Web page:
Important Forms and Resources
Following are important CEQA/NEPA forms and resorces that are discussed in further detail below.
This form can be used by public agencies to file an Exemption to CEQA if the project is eligible for an exemption.
This form can be used in the early stages of project development to identify potential environmental impacts and is part of the CEQA process.
This form is helpful in understanding additional federal environmental law compliance that may apply to your project. This form was developed for the Safe Drinking Water SRF Program, but highlights the Federal Acts projects will need to comply with.
For Tribes required to partner with a lead agency:
Since external resources are not managed by NCRP, the links provided may become broken without notice. Please report broken links to NCRP by e-mailing firstname.lastname@example.org
Statutory and Categorical Exemptions
Many water and wastewater projects may qualify for either a Statutory or Categorical Exemption.
Statutory exemptions from CEQA are granted by the State Legislature. These exemptions take several forms. Some statutory exemptions are complete exemptions from CEQA and other exemptions apply to only part of the requirements for CEQA.
Statutory exemptions that can apply to water and wastewater projects include an exemption for Feasibility and Planning Studies (CEQA Guidelines §15262). This exemption covers a project involving only feasibility or planning studies needed for possible future action which an agency, board, or commission has not approved, adopted, or funded.
The regulations include an exemption for Emergency Projects (CEQA Guidelines §15269[a]). The scope of an emergency is narrowly defined as a project to maintain, repair, restore, demolish, or replace property or facilities damaged or destroyed as a result of a disaster in a disaster stricken area in which a state of emergency has been proclaimed by the Governor pursuant to the California Emergency Services Act. The exemption covers the emergency repairs (CEQA Guidelines §15269[b]) to publicly or privately owned serviced facilities necessary to maintain service essential to public health, safety, or welfare.
The exemption also covers specific actions necessary to prevent or mitigate an emergency (CEQA Guidelines §15269[c]). This exemption does not include long-term projects undertaken for the purpose of preventing or mitigating a situation that has a low probability of occurrence in the short-term.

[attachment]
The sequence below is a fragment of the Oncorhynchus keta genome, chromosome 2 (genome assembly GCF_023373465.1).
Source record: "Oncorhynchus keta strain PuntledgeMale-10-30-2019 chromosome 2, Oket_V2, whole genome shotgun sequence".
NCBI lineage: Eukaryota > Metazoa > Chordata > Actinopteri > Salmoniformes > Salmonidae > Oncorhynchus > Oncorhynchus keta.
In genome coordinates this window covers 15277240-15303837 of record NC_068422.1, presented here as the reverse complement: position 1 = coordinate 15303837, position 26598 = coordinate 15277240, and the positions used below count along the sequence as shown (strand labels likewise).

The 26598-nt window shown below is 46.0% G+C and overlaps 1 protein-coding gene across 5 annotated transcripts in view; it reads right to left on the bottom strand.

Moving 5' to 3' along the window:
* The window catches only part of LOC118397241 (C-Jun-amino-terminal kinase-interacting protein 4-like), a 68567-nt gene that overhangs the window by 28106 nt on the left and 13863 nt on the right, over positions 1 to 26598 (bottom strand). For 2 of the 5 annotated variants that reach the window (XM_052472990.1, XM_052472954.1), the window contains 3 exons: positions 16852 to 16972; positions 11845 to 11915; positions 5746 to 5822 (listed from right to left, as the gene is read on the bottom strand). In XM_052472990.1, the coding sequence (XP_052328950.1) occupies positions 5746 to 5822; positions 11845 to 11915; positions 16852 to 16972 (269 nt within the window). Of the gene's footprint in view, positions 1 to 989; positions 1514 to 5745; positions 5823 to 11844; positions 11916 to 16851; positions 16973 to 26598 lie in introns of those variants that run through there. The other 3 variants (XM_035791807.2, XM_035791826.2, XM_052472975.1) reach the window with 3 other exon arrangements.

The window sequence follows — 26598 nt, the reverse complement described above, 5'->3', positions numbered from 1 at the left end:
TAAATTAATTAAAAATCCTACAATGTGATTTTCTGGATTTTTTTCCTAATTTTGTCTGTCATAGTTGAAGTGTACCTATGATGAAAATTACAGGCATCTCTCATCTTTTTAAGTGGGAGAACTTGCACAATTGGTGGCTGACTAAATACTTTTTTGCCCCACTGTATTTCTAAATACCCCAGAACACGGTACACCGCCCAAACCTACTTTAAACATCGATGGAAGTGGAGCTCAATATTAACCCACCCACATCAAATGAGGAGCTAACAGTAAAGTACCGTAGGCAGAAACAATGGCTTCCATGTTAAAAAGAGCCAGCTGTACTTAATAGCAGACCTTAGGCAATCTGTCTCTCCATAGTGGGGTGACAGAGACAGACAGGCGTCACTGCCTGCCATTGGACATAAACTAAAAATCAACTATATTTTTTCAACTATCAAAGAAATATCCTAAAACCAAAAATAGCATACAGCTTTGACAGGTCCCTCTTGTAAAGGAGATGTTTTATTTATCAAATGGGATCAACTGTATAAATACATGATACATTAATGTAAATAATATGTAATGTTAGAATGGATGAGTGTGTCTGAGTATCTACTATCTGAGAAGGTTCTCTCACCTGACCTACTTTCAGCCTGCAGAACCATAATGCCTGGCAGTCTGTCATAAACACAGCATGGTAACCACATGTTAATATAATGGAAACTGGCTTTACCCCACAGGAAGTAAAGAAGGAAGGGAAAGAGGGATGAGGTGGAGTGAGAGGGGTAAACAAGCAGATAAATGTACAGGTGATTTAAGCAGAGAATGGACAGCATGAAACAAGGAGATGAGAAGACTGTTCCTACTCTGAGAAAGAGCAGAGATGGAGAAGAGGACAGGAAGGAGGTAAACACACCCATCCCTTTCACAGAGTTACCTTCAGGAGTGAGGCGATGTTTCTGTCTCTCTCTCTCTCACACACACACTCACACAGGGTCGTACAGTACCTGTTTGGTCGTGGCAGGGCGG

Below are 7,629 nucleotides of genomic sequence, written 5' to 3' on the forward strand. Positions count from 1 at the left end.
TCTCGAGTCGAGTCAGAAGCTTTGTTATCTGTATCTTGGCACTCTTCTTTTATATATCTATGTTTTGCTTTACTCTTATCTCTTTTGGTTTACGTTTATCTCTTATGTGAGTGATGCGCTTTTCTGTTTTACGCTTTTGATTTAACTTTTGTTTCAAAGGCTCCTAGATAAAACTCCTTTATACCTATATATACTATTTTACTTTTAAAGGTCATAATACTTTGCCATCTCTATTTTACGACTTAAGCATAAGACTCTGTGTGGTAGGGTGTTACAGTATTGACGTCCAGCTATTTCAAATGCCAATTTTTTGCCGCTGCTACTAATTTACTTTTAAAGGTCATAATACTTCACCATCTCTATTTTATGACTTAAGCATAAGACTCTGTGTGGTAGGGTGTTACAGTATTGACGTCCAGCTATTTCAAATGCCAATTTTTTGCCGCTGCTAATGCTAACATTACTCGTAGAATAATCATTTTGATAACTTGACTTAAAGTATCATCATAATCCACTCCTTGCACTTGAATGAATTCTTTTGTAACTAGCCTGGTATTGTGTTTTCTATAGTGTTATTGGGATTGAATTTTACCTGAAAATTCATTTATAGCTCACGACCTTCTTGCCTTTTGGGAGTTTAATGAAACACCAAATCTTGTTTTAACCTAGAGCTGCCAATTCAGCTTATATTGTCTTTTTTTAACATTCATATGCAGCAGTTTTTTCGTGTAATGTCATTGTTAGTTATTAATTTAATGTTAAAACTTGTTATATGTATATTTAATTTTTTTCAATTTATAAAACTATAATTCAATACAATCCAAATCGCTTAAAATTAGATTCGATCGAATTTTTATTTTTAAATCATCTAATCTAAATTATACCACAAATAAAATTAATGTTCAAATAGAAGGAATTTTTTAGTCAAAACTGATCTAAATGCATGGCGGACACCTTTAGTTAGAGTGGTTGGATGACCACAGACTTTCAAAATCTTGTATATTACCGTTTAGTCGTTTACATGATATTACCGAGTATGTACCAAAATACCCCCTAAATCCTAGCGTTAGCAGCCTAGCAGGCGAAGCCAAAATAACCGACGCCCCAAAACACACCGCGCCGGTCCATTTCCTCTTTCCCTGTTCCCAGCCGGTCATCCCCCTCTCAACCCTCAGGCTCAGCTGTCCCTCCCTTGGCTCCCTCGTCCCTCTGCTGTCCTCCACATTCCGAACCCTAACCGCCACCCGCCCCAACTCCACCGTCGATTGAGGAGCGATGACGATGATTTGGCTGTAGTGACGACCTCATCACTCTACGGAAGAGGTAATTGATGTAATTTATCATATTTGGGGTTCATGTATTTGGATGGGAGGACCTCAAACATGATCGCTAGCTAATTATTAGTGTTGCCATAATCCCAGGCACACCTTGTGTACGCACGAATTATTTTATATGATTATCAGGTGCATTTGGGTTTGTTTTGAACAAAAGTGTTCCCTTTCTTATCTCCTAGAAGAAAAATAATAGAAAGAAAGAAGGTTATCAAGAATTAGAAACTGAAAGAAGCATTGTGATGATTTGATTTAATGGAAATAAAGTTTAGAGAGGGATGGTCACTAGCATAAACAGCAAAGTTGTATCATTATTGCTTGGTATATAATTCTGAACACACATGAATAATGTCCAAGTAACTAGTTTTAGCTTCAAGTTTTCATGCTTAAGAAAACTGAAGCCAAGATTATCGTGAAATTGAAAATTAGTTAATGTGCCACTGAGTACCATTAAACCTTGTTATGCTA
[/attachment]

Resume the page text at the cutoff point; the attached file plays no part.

CEQA also includes a statutory exemption for the installation of a pipeline that is less than one mile long constructed in a public right-of-way (CEQA Guidelines §15282[k]). The exemption also covers the maintenance, repair, restoration, removal, or demolition of an existing pipeline as long as the pipeline does not exceed one mile in length.
The Public Resources Code requires the CEQA guidelines to include a list of classes of projects which have been determined to not have a significant effect on the environment and which are therefore determined exempt from the provisions of CEQA. The following is a list of exemption classes commonly used for water and wastewater infrastructure projects. Projects meeting these classifications are declared categorically exempt from the requirement for preparation of environmental documentation. Although these projects may be exempt from the preparation of an environmental document, the Lead Agency is not exempt from environmental review to confirm that the project would not result in a significant impact. Additionally, the Lead Agency is not exempt from providing supporting documentation for federal coordination with federally-funded or partially federally-funded project (i.e. State Revolving Loans).
Existing Facilities (CEQA Guidelines §15301)
Class 1 exemptions consist of the operation, repair, maintenance, permitting, leasing, licensing, or minor alteration of existing public or private structures, facilities, or mechanical equipment, involving negligible or no expansion of use beyond that existing at the time of the lead agency’s determination that the project was exempt. The key in use of this exemption is the negligible or no expansion of an existing use.
Class 1 exemptions include projects such as existing facilities used to provide electric power, natural gas, water and sewer service, and other public utility services. The following actions generally qualify for this exemption, though the list is not exhaustive: